Ban-Happy Al Gore Compares Social Media Algorithms to AR-15s

Townhall Media

The AR-15 is the Left’s go-to bogeyman, no matter what the issue, as Al Gore’s latest screed against social media makes clear.

Maybe Gore was inspired to compare AR-15s to social media algorithms because he was speaking at a Bloomberg-sponsored event at COP 28, the United Nations-sponsored climate change conference being held in the United Arab Emirates, but whatever his motivation, his inapt comparison just doesn’t make a lot of sense.


“If you have social media that is dominated by algorithms that pull people down these rabbit holes that are a bit like pitcher plants, these algorithms, they are the digital equivalent of AR-15s,” he said. “They ought to be banned, they really ought to be banned. It’s an abuse of the public forum.”

He warned that social media users can find themselves in an echo chamber after spending time scrolling through the algorithm.

“And you spend too much time in the echo chamber, what’s weaponized is another form of AI —not artificial intelligence, artificial insanity,” he continued. “I’m serious. I’m serious. Qanon is just the best known version of artificial insanity.”

“And these devices are the enemies of self-government, and they’re the enemies of democracy. We need reforms for both democracy and capitalism,” he added.

Now, I share Gore’s distaste for social media, which is why I don’t really use it anymore, but comparing the algorithms used by companies like Meta or X to AR-15s is simply ridiculous. For starters, AR-15s are lawfully owned by millions of Americans and are used by a handful of violent criminals, while the algorithms that Gore complains about are closely guarded lines of code owned by just a handful of major corporations but used against hundreds of millions of users. AR-15s are rarely used in crimes, while there’s plenty of evidence that the algorithms deployed by social media platforms are regularly feeding their users a steady diet of illicit material produced by thousands of sources, from child pornography to human trafficking.


The biggest commonality for Gore, of course, is that he thinks both should be banned. But instead of AR-15s, I’d say a more apt comparison to the social media algorithms that Gore says are poisoning society would be the flood of fentanyl that’s killing more than 70,000 Americans each year (more than all gun-involved deaths, by the way). Social media companies use algorithms to hook their users and keep them coming back for more, relying on users becoming addicted to the dopamine hit that comes from clicks and likes, just as drug dealers and the criminal networks who supply them depend on the addictive nature of opioids to hook their own users.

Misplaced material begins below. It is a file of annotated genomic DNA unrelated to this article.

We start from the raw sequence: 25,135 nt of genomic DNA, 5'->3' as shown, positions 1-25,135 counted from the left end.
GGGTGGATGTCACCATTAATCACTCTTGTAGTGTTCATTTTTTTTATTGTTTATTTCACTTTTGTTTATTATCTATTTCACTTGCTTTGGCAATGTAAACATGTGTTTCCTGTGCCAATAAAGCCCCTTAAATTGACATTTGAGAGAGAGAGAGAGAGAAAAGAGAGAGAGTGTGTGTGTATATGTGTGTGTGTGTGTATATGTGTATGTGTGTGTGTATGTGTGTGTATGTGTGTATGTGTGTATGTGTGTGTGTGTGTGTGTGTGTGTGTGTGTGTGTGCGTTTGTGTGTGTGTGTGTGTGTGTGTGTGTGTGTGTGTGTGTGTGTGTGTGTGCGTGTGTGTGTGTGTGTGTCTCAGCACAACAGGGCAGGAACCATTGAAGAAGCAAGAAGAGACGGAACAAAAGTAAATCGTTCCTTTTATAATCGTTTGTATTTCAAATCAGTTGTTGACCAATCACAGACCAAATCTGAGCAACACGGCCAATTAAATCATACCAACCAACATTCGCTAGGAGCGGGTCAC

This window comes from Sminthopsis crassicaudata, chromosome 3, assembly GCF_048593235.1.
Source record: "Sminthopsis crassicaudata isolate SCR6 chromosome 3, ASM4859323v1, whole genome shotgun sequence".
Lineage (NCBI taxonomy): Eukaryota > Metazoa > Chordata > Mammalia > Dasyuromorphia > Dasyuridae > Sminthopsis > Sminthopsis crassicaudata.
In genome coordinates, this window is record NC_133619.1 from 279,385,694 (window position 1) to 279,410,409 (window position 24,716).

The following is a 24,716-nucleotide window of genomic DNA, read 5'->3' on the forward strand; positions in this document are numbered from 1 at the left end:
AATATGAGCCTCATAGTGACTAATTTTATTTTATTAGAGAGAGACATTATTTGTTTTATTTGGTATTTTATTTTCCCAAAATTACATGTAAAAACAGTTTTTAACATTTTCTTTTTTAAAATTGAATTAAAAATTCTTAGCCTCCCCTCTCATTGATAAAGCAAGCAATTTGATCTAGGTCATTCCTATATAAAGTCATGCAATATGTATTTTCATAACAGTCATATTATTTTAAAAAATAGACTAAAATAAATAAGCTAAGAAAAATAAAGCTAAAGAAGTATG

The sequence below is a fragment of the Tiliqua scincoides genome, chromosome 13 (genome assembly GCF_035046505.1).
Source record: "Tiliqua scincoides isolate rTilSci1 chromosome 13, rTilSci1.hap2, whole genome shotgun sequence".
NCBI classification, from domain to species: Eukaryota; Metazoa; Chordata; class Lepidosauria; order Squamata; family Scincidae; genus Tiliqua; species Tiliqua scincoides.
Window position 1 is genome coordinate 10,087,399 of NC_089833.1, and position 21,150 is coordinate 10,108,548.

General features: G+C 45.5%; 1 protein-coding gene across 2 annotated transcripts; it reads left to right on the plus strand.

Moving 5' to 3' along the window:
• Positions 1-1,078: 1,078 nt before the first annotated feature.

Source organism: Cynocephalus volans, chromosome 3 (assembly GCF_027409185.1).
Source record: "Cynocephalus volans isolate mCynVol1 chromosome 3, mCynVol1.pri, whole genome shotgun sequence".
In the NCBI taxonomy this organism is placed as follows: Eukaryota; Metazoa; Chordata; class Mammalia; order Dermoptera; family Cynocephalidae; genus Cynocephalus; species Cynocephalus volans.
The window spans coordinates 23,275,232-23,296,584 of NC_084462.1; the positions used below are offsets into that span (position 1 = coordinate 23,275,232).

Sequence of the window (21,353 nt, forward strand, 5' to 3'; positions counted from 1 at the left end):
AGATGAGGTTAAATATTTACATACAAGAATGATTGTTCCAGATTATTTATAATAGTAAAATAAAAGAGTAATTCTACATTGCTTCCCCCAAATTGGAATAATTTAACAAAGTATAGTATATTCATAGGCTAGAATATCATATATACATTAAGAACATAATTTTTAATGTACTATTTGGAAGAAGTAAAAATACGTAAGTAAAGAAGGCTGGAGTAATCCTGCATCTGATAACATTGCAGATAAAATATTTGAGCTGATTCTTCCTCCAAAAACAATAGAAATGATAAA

Algorithms are a hidden part of social media, with many users completely unaware that they exist and are guiding them through their online travels. Fentanyl, meanwhile, is often hidden and mixed in other drugs like cocaine or fake pills, and many users are also completely clueless to what’s actually in the drugs they’re consuming. Nobody, however, has ever purchased a 9mm handgun only to belatedly discover a modern sporting rifle hidden inside.

Of course, fentanyl is already banned and is still ubiquitous in our society, so I can understand why Gore would rather compare two things he wants to ban instead. But banning AR-15s wouldn’t stop violent crime in general or mass shootings specifically, and banning the algorithms deployed by social media networks wouldn’t stop toxic online subcultures from growing and spreading, even if either prohibition was constitutionally permissible… which is a big “if”.


A few judges have upheld bans on AR-15s in a post-Bruen environment by declaring they’re not protected by the Second Amendment at all because they’re “like” machine guns, but that rationale would also place semi-automatic handguns beyond the scope of the Second Amendment’s protections as well, and the Supreme Court has already ruled in Heller that bans on entire classes of firearms are unconstitutional.

SCOTUS hasn’t weighed in on the First Amendment rights of private corporations to develop algorithms that can be used for purposes both good and bad, but even though the Court has previously ruled that commercial speech can be more tightly regulated than speech by individuals, I doubt the Court would go so far as to say that these corporations don’t have the right to use code that’s designed to give their users more of what they’re looking for; which is, after all, what these algorithms ultimately do.

As much as I despise social media, it’s not the technology that’s to blame for its ills. Just a gun doesn’t pull its trigger, social networks don’t create sex trafficking, child pornography, or even the trolls that populate every platform around. At the heart of every awful act, on the internet or in the physical world we inhabit, there are flesh-and-blood human beings who are responsible, and banning the tech won’t stop them from doing awful things in the future, no matter if we’re talking about ARs, algorithms, or opioids.



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